05.29.22: Immature owls

A pair of immature Great Horned Owls watch the area from a tree in Green Lawn Cemetery, Columbus, Ohio.

A pair of immature Great Horned Owls watch the area from a tree in Green Lawn Cemetery, Columbus, Ohio.

An accidental find after a rather long search

After more than two hours of looking up at every tree I passed (and Green Lawn has many, many trees) I still hadn’t seen an owl. So I gave up, assuming I was in the wrong section of the cemetery.

I have a number of photographs of owls in my files. As a rule, I’ve found the owls during one of my photo hikes. I see an owl in a tree, take a photo and move on.

But this photo is an exception to the rule.

In this case, I specifically went to a location to try to get a photograph of an owl. And it was a heck of a lot more difficult than I expected.

I had heard that a Great Horned Owl was nesting in Green Lawn Cemetery on the south side of Columbus, Ohio. Nature officials weren’t disclosing the exact location of the nest, hoping to prevent hundreds of gawkers — and maybe some photographers — from showing up and disturbing the owl, but I knew the general area of the large cemetery where the nest was located.

So I drove down to the cemetery one morning and started searching for owls.

After more than two hours of looking up at every tree I passed (and Green Lawn has many, many trees) I still hadn’t seen an owl. So I gave up, assuming I was in the wrong section of the cemetery. Instead, I grabbed some shots of several groupings of Civil War-era grave stones so I’d have some photos from the trip, then started walking back to the car.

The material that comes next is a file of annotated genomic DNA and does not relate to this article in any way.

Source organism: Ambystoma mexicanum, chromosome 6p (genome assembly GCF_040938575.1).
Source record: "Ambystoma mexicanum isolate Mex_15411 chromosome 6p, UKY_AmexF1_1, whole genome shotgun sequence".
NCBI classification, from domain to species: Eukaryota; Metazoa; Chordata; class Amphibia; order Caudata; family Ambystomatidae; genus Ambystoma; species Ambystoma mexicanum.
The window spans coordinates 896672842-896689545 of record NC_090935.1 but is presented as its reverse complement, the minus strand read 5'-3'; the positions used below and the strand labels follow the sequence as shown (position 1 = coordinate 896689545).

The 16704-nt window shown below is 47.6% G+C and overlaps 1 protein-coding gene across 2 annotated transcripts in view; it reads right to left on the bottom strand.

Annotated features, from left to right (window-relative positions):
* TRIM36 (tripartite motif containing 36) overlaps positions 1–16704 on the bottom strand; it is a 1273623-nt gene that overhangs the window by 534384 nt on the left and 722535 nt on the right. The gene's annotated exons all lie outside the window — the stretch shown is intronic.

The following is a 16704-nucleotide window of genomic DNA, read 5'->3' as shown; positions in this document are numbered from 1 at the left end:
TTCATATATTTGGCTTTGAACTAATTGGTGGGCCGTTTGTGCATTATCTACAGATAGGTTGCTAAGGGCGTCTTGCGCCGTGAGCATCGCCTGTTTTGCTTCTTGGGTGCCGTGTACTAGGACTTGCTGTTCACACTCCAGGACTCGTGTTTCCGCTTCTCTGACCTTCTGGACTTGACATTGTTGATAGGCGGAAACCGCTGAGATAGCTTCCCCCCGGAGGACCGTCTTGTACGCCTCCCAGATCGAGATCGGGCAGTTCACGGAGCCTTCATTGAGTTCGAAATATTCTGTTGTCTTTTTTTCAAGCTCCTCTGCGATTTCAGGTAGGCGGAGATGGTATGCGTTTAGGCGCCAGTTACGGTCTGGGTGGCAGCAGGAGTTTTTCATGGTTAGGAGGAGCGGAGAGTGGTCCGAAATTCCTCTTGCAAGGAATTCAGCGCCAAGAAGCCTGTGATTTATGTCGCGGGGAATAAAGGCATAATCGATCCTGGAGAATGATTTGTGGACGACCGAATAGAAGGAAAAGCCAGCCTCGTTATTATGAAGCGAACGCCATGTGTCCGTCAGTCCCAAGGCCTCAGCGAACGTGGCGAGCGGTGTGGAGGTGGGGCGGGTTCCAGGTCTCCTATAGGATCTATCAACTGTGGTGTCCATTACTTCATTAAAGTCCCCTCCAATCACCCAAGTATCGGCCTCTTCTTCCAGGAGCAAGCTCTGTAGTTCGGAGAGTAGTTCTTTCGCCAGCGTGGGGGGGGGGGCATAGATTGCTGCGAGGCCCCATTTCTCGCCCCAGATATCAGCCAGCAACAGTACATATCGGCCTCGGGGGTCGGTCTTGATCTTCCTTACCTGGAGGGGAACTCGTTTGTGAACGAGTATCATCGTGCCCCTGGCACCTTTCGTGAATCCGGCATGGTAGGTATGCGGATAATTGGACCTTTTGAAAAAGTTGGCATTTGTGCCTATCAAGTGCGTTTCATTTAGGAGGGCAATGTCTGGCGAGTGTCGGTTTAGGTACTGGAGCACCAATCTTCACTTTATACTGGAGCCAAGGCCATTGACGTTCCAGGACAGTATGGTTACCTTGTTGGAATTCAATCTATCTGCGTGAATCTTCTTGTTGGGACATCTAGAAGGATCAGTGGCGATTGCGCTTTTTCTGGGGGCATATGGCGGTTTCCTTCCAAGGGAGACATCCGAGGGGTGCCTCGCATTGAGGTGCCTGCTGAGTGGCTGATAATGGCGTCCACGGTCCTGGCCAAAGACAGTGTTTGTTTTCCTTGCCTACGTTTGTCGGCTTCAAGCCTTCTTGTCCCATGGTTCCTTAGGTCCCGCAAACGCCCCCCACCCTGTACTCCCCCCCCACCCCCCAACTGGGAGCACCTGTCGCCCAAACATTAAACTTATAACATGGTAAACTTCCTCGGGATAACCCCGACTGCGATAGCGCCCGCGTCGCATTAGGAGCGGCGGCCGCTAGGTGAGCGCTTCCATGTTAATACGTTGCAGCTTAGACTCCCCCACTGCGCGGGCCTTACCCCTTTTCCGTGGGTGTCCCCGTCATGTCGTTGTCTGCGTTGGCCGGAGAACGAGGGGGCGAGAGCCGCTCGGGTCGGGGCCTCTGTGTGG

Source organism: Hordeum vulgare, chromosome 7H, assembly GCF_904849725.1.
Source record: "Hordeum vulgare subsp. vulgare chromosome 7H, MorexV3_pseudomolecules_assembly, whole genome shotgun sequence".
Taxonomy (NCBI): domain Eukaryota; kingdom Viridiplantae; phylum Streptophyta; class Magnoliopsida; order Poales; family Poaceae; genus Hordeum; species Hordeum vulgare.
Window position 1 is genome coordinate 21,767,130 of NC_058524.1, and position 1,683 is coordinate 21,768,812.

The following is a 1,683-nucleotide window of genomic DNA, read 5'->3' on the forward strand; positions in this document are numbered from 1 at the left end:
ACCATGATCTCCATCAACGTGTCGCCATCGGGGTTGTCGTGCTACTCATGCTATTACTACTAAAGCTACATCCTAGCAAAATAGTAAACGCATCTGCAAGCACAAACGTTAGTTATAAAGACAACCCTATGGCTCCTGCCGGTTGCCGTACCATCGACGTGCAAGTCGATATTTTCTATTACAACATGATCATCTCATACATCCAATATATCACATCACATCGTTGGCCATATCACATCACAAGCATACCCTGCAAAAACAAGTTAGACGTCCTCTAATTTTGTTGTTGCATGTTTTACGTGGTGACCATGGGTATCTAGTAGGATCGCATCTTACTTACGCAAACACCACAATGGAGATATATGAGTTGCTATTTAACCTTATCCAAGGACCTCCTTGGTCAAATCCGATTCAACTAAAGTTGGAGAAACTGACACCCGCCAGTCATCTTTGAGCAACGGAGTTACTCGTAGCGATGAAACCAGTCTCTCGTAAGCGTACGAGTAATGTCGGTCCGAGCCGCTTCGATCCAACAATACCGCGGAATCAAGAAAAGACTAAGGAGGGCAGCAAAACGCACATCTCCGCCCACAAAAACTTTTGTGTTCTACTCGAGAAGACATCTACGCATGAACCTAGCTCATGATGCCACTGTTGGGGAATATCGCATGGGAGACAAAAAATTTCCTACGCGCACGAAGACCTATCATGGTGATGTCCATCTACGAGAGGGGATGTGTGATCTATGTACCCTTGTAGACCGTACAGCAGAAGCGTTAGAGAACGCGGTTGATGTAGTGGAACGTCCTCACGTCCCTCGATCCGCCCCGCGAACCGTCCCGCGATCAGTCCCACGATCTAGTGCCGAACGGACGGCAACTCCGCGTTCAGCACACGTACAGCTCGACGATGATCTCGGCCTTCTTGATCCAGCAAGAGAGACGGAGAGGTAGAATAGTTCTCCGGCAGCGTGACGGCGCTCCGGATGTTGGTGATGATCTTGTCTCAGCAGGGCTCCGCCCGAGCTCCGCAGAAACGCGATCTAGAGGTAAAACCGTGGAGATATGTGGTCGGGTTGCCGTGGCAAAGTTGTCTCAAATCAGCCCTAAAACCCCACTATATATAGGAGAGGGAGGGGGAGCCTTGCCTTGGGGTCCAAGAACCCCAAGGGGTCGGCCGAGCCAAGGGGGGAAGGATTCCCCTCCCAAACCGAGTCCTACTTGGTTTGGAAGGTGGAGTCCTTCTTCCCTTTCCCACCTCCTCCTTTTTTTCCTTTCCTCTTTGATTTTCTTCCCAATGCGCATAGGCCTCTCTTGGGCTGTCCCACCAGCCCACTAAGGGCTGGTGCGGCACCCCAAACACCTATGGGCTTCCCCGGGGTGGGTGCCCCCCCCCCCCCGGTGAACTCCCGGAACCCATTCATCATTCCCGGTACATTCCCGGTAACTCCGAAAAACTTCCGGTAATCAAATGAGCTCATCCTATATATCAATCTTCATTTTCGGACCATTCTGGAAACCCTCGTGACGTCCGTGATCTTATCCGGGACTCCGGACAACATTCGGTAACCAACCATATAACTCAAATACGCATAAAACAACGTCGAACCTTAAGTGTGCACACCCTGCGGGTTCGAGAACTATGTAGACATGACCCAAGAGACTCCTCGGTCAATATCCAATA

During the walk I glanced up in a tree and saw two immature Great Horned Owls staring back at me. I didn’t see the mother or father, who were likely somewhere nearby searching for food. And I expected the young owls to either move to a position where I couldn’t see them or, if they had fledged, fly to another tree.

Instead, the owls kept watching me, changing their head positions a bit each time I moved. So I was able to get a series of photos of the pair. I like this one because it shows the birds’ curiosity about what I was doing.

Immature Great Horned Owls begin to venture from the nest at about six weeks of age. Their feet are as big as they are going to get and incredibly strong. This is known as the “brancher stage,” when the birds venture out on branches but are still too young to fly. Soon after, the young owls will attempt short flights around the nest area. Once they start flying, they will still stay in the area with their parents for the rest of the summer.

An adult Great Horned Owl can be taller than 24 inches with a wingspan of more than 57 inches. 

Tech specs

  • Date/time: Apr 14, 2016 10:25 AM   
  • Camera: Canon EOS 7D Mark II
  • Lens: EF600mm f/4L IS USM +1.4x 
  • Focal length: 840mm
  • Aperture: f/5.6
  • Shutter: 1/1000 second
  • ISO: 500

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